Even if you’ve never taken a writing workshop before, you’ve probably heard at least a few of the adages that get tossed around. Kill your darlings. Show, don’t tell. Among others, these pithy and thus memorable phrases get bandied about in the writing world as a means by which to avoid cliche and common errors when writing fiction. The young writer absorbs these things as truths, never to be forgotten and always to be followed, as though they were holy edicts and not generalized advice. In truth, though, there are sometimes (sometimes) reasons not to kill your darlings. Often, it is in fact better, at least momentarily, to tell, not show. Still, I think we can all agree that the “it was all a dream” ending is really unsatisfying and should never be used.
In 2023, Polygon is embarking on a Zeldathon. Join us on our journey through The Legend of Zelda series, from the original 1986 game to the release of The Legend of Zelda: Tears of the Kingdom and beyond.
The Legend of Zelda: Link’s Awakening is an “it was all a dream” narrative. Sailing on a stormy sea, Link is knocked unconscious and washed ashore on Koholint Island. There, he is awoken by someone who is not quite Zelda in a house that is not quite the house from the beginning of A Link to the Past.
From the opening moments of Link’s Awakening, the game’s dreamlike logic is pervasive. Link mistakes his rescuer Marin for Zelda, like those dreams where it’s your friend, but it’s not your friend, but it is. Enemies from the Mario and Kirby series populate the world, including Goombas, a Chain Chomp, and the absurdly named “Anti-Kirby.”
At one point, you must dream within the dream to get an ocarina that will allow you to resurrect a dead rooster via a song given to you by Mamu, who is just Wart from Super Mario Bros. 2. A harried father named Papahl has somehow divined that he will be lost later in the game and asks Link to look after him once that happens. In the Switch remake, the edges of the screen are aggressively blurred, which underscores the dreamy in-between nature of Koholint: an island that is the dream of the Wind Fish, whom you must awaken to end the dream that is the game.
Or is it Link’s dream? Or is it real? Part of the reason that young writers are encouraged to avoid the “it was all a dream” ending is that those questions aren’t a satisfying conclusion to a story. Simply put, when a reader (sticking with writing terms for the moment) invests their time and attention in a story, they have the reasonable expectation that said time and attention will be respected and rewarded. The dream ending upends the reader’s investment, telling them that everything they thought mattered actually doesn’t. At best, the reader will feel hollowed out by this revelation. At worst, they feel frustrated, even angry. “It was all a dream” is just another way of saying “You wasted your time.”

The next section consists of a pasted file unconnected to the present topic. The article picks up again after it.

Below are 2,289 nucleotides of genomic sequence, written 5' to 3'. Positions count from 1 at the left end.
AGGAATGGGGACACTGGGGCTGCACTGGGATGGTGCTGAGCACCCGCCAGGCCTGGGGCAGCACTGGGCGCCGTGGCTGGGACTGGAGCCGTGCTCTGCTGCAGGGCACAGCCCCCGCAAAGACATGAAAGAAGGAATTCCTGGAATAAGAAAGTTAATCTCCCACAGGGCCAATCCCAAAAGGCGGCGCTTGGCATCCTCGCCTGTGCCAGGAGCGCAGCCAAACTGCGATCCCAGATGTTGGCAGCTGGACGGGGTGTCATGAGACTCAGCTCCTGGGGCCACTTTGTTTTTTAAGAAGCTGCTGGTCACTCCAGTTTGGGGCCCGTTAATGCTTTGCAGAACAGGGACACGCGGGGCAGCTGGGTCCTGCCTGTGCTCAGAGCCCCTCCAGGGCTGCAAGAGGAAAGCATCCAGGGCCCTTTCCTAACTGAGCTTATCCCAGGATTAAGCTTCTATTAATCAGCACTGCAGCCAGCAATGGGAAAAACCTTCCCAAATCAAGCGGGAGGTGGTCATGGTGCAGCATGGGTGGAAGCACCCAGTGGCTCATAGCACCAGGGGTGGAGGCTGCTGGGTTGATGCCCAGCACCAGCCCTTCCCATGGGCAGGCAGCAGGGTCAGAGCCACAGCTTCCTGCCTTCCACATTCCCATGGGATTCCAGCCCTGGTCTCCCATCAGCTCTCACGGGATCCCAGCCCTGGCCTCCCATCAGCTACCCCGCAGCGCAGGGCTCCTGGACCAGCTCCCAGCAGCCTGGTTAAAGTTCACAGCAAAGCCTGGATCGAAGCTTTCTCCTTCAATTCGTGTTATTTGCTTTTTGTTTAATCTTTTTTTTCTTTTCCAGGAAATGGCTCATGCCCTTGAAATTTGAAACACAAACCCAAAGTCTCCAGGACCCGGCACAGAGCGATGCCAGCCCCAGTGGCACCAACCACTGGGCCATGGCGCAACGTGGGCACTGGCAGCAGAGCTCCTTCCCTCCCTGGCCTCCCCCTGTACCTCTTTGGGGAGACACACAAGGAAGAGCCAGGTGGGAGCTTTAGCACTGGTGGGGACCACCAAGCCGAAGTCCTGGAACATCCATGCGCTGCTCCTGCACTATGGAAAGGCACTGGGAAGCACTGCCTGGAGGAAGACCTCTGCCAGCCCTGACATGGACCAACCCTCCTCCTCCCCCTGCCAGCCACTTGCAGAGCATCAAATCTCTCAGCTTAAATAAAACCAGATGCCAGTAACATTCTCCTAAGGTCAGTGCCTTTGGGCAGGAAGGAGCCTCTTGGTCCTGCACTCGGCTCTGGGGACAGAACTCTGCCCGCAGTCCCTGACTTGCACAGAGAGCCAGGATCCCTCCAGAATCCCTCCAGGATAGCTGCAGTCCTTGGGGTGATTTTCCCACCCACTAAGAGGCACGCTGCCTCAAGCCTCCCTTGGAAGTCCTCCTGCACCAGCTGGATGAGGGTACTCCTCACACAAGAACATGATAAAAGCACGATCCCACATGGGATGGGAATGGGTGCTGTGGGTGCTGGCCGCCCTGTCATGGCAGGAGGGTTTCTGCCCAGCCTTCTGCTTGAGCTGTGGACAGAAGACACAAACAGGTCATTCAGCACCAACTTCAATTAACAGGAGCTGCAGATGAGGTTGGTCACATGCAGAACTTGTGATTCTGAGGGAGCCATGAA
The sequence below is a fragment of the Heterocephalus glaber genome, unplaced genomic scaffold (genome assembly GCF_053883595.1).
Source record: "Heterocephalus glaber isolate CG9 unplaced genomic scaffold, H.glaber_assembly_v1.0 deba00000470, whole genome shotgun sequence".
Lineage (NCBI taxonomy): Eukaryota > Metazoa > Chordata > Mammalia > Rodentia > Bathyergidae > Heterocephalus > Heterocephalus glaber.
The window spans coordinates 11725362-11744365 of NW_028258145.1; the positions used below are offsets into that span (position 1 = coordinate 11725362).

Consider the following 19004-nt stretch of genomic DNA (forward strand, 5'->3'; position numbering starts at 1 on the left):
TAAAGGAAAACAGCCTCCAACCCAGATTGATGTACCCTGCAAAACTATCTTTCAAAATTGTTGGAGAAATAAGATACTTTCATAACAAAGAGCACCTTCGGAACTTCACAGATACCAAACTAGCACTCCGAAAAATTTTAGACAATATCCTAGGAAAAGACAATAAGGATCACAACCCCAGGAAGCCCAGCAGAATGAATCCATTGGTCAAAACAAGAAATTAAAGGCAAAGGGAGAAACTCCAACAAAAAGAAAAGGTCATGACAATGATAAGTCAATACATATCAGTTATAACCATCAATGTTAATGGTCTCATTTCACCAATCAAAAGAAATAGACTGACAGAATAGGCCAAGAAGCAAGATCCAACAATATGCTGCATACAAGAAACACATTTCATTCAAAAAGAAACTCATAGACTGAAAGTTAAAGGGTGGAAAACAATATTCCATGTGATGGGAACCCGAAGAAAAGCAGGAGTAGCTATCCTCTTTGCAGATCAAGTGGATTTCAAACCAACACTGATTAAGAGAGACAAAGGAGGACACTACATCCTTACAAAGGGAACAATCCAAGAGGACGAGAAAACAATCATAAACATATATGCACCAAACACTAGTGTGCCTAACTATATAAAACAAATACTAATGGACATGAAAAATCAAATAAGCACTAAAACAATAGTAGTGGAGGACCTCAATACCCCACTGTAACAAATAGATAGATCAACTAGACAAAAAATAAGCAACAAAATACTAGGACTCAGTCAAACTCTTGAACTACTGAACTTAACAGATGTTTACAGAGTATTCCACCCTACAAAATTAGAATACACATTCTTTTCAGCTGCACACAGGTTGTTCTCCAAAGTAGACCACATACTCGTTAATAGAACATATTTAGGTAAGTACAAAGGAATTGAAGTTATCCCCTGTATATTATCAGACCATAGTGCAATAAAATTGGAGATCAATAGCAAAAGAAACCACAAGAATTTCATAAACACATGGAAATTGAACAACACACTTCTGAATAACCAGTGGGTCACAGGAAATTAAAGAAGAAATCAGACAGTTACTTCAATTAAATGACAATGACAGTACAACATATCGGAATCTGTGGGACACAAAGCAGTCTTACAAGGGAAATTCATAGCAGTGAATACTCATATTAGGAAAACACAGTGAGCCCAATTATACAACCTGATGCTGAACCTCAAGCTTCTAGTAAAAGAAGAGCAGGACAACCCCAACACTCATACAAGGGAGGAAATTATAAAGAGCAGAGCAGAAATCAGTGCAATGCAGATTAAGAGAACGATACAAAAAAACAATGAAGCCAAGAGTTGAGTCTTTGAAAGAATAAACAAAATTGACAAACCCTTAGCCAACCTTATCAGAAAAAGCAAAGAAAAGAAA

So why don’t I feel this way toward Link’s Awakening? From a certain perspective, this is the least essential Zelda, having no real narrative bearing on later titles in the Zelda franchise. The Wind Fish and Koholint are never seen again. It was all a dream, after all. As a former writing teacher who made a fuss any time a student turned in a dream story, I should be denouncing this game, right?
Except, games are not fiction, and players are not readers. Games, like dreams, have their own set of rules to be followed. What makes Link’s Awakening so unique in the Zelda series is its commitment to being a dream, to messing with the player’s expectations from screen one, then piling on the weird, mislabeled pictures of Princess Peach and characters who are just straight-up pulled from other series. What’s remarkable about Link’s Awakening is not that it is a dream narrative, but that it can be recognized as a dream narrative in the first place.
Zelda is among those gaming franchises storied enough to have established a sense of what is commonplace to the series — themes, rules, and conceits that reoccur from game to game — and thus what is “real.” To play Link’s Awakening, especially in 2023, with Zelda upon Zelda stacked on top of it, is to be in conversation with what you know about the series. The game is only recognizable as a dream because the player knows that it is not “real” for a Chain Chomp to inhabit the same world as Link. It is not “real” for bosses to say “I’m your bad guy this time!” It is not “real” for Link to lift a person over his head in the same way he does a new item:
But this reality itself is only real because of the accumulation of other Zeldas — and Marios and Kirbys. It is only real because you’ve played them all.
Link’s Awakening works because playing a dream is better than hearing about one. If you’ve ever tried telling somebody about a dream you had, you know the folly inherent to these kinds of stories. Everything sounds fake. Nothing is weighty. It’s lost all of the strange importance it seemed to have while you were dreaming it. But if your dream could be experienced on its own terms — if it could be played — then dreams could be just as meaningful as anything else. The memory of the dream would no longer ring hollow, but instead, as the Wind Fish says, “That memory makes the dream world real…”